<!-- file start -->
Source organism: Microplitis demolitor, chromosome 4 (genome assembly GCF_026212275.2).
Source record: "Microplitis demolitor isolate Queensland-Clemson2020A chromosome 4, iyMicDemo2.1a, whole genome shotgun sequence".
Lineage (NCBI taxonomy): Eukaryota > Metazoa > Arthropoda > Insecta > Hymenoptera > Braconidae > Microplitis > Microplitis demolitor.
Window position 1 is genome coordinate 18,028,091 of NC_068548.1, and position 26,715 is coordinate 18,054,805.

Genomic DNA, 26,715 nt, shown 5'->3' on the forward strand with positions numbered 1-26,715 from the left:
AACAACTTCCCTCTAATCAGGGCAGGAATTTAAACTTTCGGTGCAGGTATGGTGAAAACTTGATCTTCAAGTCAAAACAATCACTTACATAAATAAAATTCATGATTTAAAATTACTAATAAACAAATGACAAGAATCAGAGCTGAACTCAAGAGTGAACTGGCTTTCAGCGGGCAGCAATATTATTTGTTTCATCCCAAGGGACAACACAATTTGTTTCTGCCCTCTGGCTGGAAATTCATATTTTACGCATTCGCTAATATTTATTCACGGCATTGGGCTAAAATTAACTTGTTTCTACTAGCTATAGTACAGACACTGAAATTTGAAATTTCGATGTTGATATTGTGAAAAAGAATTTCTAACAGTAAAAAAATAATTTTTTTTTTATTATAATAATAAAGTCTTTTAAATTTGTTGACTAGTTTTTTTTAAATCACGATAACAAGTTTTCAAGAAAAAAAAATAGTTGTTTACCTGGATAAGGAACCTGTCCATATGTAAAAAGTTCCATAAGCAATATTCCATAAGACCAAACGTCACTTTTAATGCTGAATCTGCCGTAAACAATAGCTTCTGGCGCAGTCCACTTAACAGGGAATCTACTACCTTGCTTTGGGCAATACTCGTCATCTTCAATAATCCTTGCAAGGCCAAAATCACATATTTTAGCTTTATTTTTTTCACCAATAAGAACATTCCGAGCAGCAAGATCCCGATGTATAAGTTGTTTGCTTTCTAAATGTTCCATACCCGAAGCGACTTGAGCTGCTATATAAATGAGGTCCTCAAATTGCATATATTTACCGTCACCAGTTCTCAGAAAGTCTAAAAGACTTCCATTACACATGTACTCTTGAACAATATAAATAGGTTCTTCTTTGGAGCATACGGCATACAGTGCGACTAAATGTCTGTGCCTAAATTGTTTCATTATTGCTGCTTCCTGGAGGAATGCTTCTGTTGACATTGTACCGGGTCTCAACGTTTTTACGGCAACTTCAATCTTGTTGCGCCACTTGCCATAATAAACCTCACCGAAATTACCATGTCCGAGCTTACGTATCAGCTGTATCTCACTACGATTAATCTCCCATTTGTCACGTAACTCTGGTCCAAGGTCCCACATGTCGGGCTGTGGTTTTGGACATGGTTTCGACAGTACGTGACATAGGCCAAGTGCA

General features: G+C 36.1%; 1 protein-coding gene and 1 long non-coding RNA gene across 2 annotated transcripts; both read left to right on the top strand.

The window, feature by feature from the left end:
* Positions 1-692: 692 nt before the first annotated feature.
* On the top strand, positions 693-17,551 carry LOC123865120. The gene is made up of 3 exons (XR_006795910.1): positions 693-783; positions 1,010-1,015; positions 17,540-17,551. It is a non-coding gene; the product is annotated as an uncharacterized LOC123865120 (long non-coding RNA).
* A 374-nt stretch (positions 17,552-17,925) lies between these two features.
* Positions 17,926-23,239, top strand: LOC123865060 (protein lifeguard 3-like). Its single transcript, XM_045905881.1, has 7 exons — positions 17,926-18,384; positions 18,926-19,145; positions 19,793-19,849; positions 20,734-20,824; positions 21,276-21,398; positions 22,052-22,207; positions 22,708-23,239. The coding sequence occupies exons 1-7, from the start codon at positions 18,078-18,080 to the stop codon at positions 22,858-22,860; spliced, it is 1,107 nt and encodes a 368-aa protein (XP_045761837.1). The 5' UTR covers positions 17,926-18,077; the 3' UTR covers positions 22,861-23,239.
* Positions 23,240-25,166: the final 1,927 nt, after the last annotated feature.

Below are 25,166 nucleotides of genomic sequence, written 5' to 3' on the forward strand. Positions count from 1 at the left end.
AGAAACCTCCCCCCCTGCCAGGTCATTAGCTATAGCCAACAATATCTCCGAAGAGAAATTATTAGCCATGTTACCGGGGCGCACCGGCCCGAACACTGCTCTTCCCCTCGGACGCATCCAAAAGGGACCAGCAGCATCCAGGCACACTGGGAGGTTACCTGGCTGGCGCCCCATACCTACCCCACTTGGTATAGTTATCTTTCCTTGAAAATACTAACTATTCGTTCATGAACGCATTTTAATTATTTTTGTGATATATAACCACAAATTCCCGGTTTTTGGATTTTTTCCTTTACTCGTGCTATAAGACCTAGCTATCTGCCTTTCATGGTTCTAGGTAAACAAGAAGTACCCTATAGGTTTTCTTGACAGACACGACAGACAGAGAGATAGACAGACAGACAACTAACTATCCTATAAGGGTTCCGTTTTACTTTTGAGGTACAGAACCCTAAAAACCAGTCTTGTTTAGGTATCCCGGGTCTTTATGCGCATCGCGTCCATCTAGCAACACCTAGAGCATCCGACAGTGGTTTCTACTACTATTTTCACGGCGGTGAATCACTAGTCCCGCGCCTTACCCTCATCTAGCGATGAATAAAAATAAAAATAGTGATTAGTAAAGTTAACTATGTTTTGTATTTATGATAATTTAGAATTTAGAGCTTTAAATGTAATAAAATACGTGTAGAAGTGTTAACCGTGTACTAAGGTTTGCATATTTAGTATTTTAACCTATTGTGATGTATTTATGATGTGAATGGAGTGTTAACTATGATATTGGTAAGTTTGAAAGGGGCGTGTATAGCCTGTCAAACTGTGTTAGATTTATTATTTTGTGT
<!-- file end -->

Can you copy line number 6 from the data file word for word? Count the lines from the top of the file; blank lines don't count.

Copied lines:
AACAACTTCCCTCTAATCAGGGCAGGAATTTAAACTTTCGGTGCAGGTATGGTGAAAACTTGATCTTCAAGTCAAAACAATCACTTACATAAATAAAATTCATGATTTAAAATTACTAATAAACAAATGACAAGAATCAGAGCTGAACTCAAGAGTGAACTGGCTTTCAGCGGGCAGCAATATTATTTGTTTCATCCCAAGGGACAACACAATTTGTTTCTGCCCTCTGGCTGGAAATTCATATTTTACGCATTCGCTAATATTTATTCACGGCATTGGGCTAAAATTAACTTGTTTCTACTAGCTATAGTACAGACACTGAAATTTGAAATTTCGATGTTGATATTGTGAAAAAGAATTTCTAACAGTAAAAAAATAATTTTTTTTTTATTATAATAATAAAGTCTTTTAAATTTGTTGACTAGTTTTTTTTAAATCACGATAACAAGTTTTCAAGAAAAAAAAATAGTTGTTTACCTGGATAAGGAACCTGTCCATATGTAAAAAGTTCCATAAGCAATATTCCATAAGACCAAACGTCACTTTTAATGCTGAATCTGCCGTAAACAATAGCTTCTGGCGCAGTCCACTTAACAGGGAATCTACTACCTTGCTTTGGGCAATACTCGTCATCTTCAATAATCCTTGCAAGGCCAAAATCACATATTTTAGCTTTATTTTTTTCACCAATAAGAACATTCCGAGCAGCAAGATCCCGATGTATAAGTTGTTTGCTTTCTAAATGTTCCATACCCGAAGCGACTTGAGCTGCTATATAAATGAGGTCCTCAAATTGCATATATTTACCGTCACCAGTTCTCAGAAAGTCTAAAAGACTTCCATTACACATGTACTCTTGAACAATATAAATAGGTTCTTCTTTGGAGCATACGGCATACAGTGCGACTAAATGTCTGTGCCTAAATTGTTTCATTATTGCTGCTTCCTGGAGGAATGCTTCTGTTGACATTGTACCGGGTCTCAACGTTTTTACGGCAACTTCAATCTTGTTGCGCCACTTGCCATAATAAACCTCACCGAAATTACCATGTCCGAGCTTACGTATCAGCTGTATCTCACTACGATTAATCTCCCATTTGTCACGTAACTCTGGTCCAAGGTCCCACATGTCGGGCTGTGGTTTTGGACATGGTTTCGACAGTACGTGACATAGGCCAAGTGCA